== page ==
Estimating documentation tasks: what should not skip your mind?

Information Developers in their work oftentimes stumble upon the cases when content creation may seem to be a much easier task than predicting how much time it would take. And usually, it happens when we are involved in a new project or in the presales activities, but it’s also a part of our routine activities on any project.
The first temptation is to use the industry averages like 4 hours per a help topic. But are you sure this will work for your project?

It’s the estimation phase when you have to employ all of our knowledge, experience, and a little guess to provide detailed and precise estimates.

When working on estimates, you never feel sure and always feel the lack of information. It seems that you cannot provide valid results within the given time frame. But in fact, you can if you’ve got a framework of what things to consider when estimating.

To start with, identify who your documentation is for. This will help you obtain the big picture of the project as well as identify what content type will best meet the end users’ needs. Answer the following questions:

  • Who will be the target audience?
  • What is their background (experience with PC, experience in the industry, etc.)?
  • What user roles can be identified?
  • Will you have access to the end users?
  • What problems and business needs will the developed software solution solve?
  • How can the documentation help make the users’ experience with the application more pleasant?

As a result of this analysis, you may create user personas by roles they perform in the software application. This will help you keep your users in mind when creating content on the further stages.

After that, review all of the information and resources at hand:

  • Are there any publication standards established on the project: style and writing conventions?
  • Should a Style Guide be created for documentation on the project?
  • Are there any documentation templates that should be used on the project? If no, are there any specific requirements to the template that should be created?

After you’ve got answers to these questions, move to considering all of the life cycle stages that the content will live through.

Document Design stage

  • Template creation/update/analysis.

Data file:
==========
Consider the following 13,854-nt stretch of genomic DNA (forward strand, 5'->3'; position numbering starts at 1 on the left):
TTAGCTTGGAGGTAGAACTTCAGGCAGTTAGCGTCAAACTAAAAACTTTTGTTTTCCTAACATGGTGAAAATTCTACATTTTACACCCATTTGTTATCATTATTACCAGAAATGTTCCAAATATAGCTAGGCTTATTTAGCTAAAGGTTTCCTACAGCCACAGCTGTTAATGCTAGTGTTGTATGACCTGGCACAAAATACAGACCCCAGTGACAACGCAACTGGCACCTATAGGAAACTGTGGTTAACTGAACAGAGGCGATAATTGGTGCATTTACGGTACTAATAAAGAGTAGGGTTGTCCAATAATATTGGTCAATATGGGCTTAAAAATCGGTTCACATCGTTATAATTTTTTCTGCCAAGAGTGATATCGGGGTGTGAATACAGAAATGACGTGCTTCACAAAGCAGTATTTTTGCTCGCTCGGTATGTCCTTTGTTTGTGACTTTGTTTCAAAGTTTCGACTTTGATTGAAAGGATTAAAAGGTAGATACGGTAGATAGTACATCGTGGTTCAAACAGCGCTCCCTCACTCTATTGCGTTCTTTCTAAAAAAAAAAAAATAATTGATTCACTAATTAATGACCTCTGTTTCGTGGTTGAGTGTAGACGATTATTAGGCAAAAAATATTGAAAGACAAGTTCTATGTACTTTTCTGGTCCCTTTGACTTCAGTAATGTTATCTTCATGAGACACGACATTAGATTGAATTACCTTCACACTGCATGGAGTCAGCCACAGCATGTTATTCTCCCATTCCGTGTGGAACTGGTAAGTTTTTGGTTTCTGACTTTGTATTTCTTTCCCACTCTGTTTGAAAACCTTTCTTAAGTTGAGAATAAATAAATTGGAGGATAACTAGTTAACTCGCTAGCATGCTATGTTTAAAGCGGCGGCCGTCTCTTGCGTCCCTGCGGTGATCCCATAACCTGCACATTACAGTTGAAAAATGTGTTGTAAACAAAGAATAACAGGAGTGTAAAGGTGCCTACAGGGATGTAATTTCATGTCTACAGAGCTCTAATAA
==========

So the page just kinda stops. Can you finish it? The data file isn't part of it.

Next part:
• Skin and CSS stylesheet creation/update/analysis.
  • Documentation project setup (for single sourcing documentation solutions).
  • Documentation outline creation for each of the deliverables.
  • Graphics that will be required (diagrams, flowcharts, screenshots, etc).

Preparation stage

  • Documentation environment configuration.
  • Documentation source control setup.

Document Development stage

  • SME interviews or application trainings.
  • Creating content.
  • Document navigation and searchability: index, navigation, gathering user feedback, etc.
  • Creating custom graphics.
  • Peer-review, SME review, Customer’s review.
  • Final documentation testing.
  • Documentation compilation and troubleshooting.
  • Help System context-sensitivity testing (if applicable).
  • UI text review.

Document Delivery stage

  • Documentation acceptance testing.
  • Document Maintenance stage (only for long-term projects):
  • Analysis of updates to the software solution.
  • Corresponding updates to the documentation.

This list has proven its effectiveness multiple times and allowed me to provide detailed, thorough, and precise estimates for numerous projects.

What’s important, you should always enrich this list with the lessons learned from every project or presale. Thus, you’ll get a base that will make your estimate more precise with every next request, and it will not seem to be such a scary and difficult task to you anymore as you’ll be sure that you haven’t missed anything in your estimate.

Have you got other important tips in mind that this list doesn’t include and that you would like to share? Do include them in comments – your feedback is very important!


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